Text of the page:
Clubs where salsa nights are hosted are always changing. The most recent Unidos por un Mismo Idioma salsa night was at the Conference Café on Fourth street. “Flyers are always posted at every possible bulletin board and wall across campus so students can be aware of any dancing opportunities,” Chavarria said. The Unidos por un Mismo Idioma and Hispanic Student Society Facebook pages are always updated with any information on upcoming salsa nights.
Salsa dancing may feel like a foreign sport, but there are other clubs that exercise its use of social dancing. Clubs like the famous Wild West, a club set in a country-style environment. Bands play country music at the club to entice students and residents of Lubbock to attend the nightclub.
If one night belongs to a nightclub, Thursday nights do at Wild West. On Thursdays, the country/western club offers free entrance to students until 10 p.m. Wild West also has live shows on Thursday. The atmosphere of Wild West puts people in an instant country-mood. With “yeahs” and “woos” coming from the dance floor and the clanking of boots on the hard wood floors, it’s hard to resist the will to dance. Gunn has gone to the country-style club every Thursday for as long as she has been a student at Texas Tech. “It gives me something to look forward to after a hard week. I know all my friends will be there, and I know I will always have a good time,” Gunn said. “I don’t understand why more students don’t take hold of the opportunity to attend.”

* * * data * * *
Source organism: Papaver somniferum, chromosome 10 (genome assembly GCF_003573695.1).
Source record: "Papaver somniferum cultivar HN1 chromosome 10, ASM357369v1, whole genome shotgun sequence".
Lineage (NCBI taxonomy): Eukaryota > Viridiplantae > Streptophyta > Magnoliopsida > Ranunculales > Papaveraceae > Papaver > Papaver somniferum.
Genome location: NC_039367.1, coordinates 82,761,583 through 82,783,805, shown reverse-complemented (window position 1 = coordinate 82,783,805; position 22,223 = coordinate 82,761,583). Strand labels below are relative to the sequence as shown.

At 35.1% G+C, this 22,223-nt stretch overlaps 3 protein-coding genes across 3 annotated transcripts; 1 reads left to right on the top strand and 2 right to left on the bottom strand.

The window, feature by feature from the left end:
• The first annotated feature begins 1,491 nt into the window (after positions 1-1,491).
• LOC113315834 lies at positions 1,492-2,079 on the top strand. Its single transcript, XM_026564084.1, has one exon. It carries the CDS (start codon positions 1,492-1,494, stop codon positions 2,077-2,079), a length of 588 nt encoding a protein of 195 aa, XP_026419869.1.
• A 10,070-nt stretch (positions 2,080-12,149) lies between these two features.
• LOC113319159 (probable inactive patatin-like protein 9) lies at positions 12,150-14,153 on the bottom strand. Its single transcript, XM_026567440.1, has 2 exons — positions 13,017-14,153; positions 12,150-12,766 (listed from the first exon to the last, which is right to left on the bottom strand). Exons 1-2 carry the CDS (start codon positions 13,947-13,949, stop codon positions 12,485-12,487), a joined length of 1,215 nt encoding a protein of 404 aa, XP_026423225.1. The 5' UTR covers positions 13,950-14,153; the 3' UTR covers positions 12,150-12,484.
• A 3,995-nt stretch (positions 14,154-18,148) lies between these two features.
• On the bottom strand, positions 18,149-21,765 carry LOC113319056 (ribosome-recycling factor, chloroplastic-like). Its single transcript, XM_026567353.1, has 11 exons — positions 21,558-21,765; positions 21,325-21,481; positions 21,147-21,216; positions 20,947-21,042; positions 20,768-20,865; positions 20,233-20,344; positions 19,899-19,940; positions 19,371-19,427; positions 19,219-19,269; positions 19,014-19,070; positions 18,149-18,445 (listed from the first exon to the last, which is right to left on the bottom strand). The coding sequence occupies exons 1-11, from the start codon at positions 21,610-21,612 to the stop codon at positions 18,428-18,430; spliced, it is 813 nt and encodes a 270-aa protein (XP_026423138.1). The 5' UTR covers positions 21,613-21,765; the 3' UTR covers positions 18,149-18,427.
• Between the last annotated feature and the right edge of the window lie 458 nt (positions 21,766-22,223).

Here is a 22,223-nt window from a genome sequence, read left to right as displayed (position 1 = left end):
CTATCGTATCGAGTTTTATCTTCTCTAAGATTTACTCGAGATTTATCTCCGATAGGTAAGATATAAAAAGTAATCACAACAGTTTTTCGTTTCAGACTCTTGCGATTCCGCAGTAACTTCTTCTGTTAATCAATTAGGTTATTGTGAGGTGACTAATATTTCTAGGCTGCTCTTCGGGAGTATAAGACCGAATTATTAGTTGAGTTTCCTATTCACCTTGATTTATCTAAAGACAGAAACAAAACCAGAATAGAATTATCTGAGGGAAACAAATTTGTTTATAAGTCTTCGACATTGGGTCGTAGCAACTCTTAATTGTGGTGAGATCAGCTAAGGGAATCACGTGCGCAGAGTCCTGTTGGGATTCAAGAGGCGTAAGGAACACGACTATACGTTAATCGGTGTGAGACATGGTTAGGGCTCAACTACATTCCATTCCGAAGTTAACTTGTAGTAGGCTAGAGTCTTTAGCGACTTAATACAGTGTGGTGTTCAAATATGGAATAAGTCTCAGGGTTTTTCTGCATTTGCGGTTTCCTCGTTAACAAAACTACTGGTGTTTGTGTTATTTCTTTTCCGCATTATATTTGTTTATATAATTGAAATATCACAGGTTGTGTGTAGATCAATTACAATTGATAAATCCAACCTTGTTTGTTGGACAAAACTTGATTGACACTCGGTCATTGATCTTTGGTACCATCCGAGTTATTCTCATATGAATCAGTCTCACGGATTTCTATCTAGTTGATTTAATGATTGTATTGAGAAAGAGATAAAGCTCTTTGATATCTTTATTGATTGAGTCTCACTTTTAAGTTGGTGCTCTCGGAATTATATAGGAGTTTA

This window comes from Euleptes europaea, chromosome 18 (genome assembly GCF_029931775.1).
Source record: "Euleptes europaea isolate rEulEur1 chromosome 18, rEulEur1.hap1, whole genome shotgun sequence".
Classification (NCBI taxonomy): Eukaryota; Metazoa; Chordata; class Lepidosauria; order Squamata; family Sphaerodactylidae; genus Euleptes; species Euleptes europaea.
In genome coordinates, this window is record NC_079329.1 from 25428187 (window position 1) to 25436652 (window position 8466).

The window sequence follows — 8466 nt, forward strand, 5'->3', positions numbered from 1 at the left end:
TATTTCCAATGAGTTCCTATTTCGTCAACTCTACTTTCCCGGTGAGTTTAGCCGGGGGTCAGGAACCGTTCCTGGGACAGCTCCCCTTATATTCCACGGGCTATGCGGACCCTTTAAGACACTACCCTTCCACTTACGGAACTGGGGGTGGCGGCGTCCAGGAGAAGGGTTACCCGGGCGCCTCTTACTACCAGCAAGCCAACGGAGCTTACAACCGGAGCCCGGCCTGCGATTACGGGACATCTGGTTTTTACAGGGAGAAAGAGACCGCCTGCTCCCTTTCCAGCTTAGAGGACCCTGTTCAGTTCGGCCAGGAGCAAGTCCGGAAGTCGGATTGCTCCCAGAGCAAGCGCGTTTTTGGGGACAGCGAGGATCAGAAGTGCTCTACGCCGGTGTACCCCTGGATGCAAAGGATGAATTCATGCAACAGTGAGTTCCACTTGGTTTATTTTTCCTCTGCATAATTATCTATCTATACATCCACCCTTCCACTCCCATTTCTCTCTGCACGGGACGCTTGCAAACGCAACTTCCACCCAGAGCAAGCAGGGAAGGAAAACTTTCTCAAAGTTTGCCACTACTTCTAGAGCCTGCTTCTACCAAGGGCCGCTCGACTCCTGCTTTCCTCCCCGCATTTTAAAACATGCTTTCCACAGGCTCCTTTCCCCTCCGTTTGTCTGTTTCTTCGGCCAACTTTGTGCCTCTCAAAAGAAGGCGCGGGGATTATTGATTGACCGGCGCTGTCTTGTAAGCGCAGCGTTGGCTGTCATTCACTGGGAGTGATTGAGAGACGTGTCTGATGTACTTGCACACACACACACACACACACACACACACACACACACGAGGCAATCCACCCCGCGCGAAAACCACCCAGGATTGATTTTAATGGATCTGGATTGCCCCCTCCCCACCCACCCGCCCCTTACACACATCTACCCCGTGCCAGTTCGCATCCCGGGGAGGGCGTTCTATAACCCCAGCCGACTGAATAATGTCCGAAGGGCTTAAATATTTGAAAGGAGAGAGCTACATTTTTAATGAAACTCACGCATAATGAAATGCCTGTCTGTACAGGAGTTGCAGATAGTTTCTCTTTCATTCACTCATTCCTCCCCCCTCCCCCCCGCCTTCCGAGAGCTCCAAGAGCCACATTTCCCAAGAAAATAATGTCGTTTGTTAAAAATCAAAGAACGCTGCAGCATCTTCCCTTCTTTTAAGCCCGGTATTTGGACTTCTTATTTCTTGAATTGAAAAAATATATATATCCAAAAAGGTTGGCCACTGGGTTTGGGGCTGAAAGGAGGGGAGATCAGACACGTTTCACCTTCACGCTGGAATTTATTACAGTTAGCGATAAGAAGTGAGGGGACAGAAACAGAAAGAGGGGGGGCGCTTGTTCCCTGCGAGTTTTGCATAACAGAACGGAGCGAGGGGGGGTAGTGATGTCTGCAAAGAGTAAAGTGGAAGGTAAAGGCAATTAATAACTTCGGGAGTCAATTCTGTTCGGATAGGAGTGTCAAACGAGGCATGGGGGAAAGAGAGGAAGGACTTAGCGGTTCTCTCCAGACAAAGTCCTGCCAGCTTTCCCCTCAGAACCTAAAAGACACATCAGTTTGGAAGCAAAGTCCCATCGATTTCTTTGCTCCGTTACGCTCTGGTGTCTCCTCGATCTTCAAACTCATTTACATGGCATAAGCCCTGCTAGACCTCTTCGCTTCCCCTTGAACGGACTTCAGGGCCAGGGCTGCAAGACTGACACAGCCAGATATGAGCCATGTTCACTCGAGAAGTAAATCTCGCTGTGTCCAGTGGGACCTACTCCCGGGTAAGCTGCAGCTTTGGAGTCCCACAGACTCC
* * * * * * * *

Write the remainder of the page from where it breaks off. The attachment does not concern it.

Gunn said the music varies to attract a variety of people. “One second they’ll be playing Kenny Chesney, and the next Lil’ John is on the speakers,” Gunn said. “It keeps you on the dance floor constantly. Who doesn’t want to dance to popular music while everyone is shouting its lyrics? The atmosphere is too great to pass up.”
Nightlife scenery may not be the environment that everyone enjoys. In fact, a group on the Texas Tech campus recognized that issue and thus, began the Double T Ballroom Crew. The Double T Ballroom Crew is a group of students who get together every Sunday from 2 to 4 p.m. to learn different ballroom styles, according to the organization’s Facebook page. The range expands from Foxtrot to Hustle to Paso Doble and Viennese Waltz. The president of this group, Adriana Elena Price, says the popularity of the group grows every year.
Price has been involved with the organization since she first began attending Texas Tech. “I was always interested in dance and wanted to become more knowledgeable,” Price said. “Dance is a great way to keep in shape and make friends, of course. Also, who wouldn’t want to impress their friends with their sweet cha-cha skills?”
The Double T Ballroom Crew organizes a weekly rehearsal on Sundays, in which a new style is taught. Ballroom instructor Josie Reed, the owner of the Lubbock ballroom studio For the Love of Dance, comes to teach eager students about ballroom. “At the end of each semester, the group is able to display what they have learned throughout the semester at a formal dance,” Price said. “It’s always nice to see a result to what you have worked hard on, and having this formal performance gives the group members a chance to do just that.”
A common misconception about ballroom dance lessons is that only women will be in attendance, but Price said that is not the case. “Every week we have many males participating,” Price said. “Dancing is a very masculine sport that requires a constant exertion of strength.” She claims not every man is cut out to be a dancer, but having the opportunity to test and strengthen their abilities and strengthen them is provided at the Double T Ballroom group.